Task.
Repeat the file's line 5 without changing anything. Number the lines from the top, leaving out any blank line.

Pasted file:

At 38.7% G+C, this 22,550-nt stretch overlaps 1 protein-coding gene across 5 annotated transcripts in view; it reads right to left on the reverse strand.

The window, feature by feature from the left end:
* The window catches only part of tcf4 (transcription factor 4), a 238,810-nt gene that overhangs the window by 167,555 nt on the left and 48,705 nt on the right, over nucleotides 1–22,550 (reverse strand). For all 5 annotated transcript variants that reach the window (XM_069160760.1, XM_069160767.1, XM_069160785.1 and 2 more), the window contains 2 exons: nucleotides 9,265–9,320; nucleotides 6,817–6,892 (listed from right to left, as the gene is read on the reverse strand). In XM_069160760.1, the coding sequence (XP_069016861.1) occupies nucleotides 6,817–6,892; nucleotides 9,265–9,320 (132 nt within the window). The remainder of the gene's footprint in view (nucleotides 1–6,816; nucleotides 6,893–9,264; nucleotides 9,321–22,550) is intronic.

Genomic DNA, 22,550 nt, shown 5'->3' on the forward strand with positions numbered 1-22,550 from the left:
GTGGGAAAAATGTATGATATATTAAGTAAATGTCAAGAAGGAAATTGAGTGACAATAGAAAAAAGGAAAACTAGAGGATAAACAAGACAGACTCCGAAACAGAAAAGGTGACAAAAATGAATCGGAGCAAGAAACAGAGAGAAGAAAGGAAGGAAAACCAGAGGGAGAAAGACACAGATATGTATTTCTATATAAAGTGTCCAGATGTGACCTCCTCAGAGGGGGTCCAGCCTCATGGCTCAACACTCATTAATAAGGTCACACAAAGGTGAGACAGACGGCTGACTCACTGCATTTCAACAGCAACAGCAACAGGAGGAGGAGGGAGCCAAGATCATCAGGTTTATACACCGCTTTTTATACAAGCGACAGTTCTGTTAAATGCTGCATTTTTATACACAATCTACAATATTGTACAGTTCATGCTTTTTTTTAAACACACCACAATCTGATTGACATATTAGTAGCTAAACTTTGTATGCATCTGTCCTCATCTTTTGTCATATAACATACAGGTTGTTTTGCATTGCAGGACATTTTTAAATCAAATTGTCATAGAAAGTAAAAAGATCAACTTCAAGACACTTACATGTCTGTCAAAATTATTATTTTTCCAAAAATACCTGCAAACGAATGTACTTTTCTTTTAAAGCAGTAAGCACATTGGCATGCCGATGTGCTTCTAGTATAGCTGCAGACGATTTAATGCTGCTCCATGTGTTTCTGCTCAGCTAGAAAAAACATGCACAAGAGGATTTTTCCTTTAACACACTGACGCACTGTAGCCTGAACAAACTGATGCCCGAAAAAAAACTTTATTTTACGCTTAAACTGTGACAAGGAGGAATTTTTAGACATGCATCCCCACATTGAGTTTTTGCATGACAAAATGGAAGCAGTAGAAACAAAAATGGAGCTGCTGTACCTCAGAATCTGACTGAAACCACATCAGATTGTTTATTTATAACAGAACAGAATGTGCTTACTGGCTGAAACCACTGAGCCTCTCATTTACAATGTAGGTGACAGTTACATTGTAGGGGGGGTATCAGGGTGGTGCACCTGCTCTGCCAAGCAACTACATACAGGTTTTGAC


GTGGGAAAAATGTATGATATATTAAGTAAATGTCAAGAAGGAAATTGAGTGACAATAGAAAAAAGGAAAACTAGAGGATAAACAAGACAGACTCCGAAACAGAAAAGGTGACAAAAATGAATCGGAGCAAGAAACAGAGAGAAGAAAGGAAGGAAAACCAGAGGGAGAAAGACACAGATATGTATTTCTATATAAAGTGTCCAGATGTGACCTCCTCAGAGGGGGTCCAGCCTCATGGCTCAACACTCATTAATAAGGTCACACAAAGGTGAGACAGACGGCTGACTCACTGCATTTCAACAGCAACAGCAACAGGAGGAGGAGGGAGCCAAGATCATCAGGTTTATACACCGCTTTTTATACAAGCGACAGTTCTGTTAAATGCTGCATTTTTATACACAATCTACAATATTGTACAGTTCATGCTTTTTTTTAAACACACCACAATCTGATTGACATATTAGTAGCTAAACTTTGTATGCATCTGTCCTCATCTTTTGTCATATAACATACAGGTTGTTTTGCATTGCAGGACATTTTTAAATCAAATTGTCATAGAAAGTAAAAAGATCAACTTCAAGACACTTACATGTCTGTCAAAATTATTATTTTTCCAAAAATACCTGCAAACGAATGTACTTTTCTTTTAAAGCAGTAAGCACATTGGCATGCCGATGTGCTTCTAGTATAGCTGCAGACGATTTAATGCTGCTCCATGTGTTTCTGCTCAGCTAGAAAAAACATGCACAAGAGGATTTTTCCTTTAACACACTGACGCACTGTAGCCTGAACAAACTGATGCCCGAAAAAAAACTTTATTTTACGCTTAAACTGTGACAAGGAGGAATTTTTAGACATGCATCCCCACATTGAGTTTTTGCATGACAAAATGGAAGCAGTAGAAACAAAAATGGAGCTGCTGTACCTCAGAATCTGACTGAAACCACATCAGATTGTTTATTTATAACAGAACAGAATGTGCTTACTGGCTGAAACCACTGAGCCTCTCATTTACAATGTAGGTGACAGTTACATTGTAGGGGGGGTATCAGGGTGGTGCACCTGCTCTGCCAAGCAACTACATACAGGTTTTGAC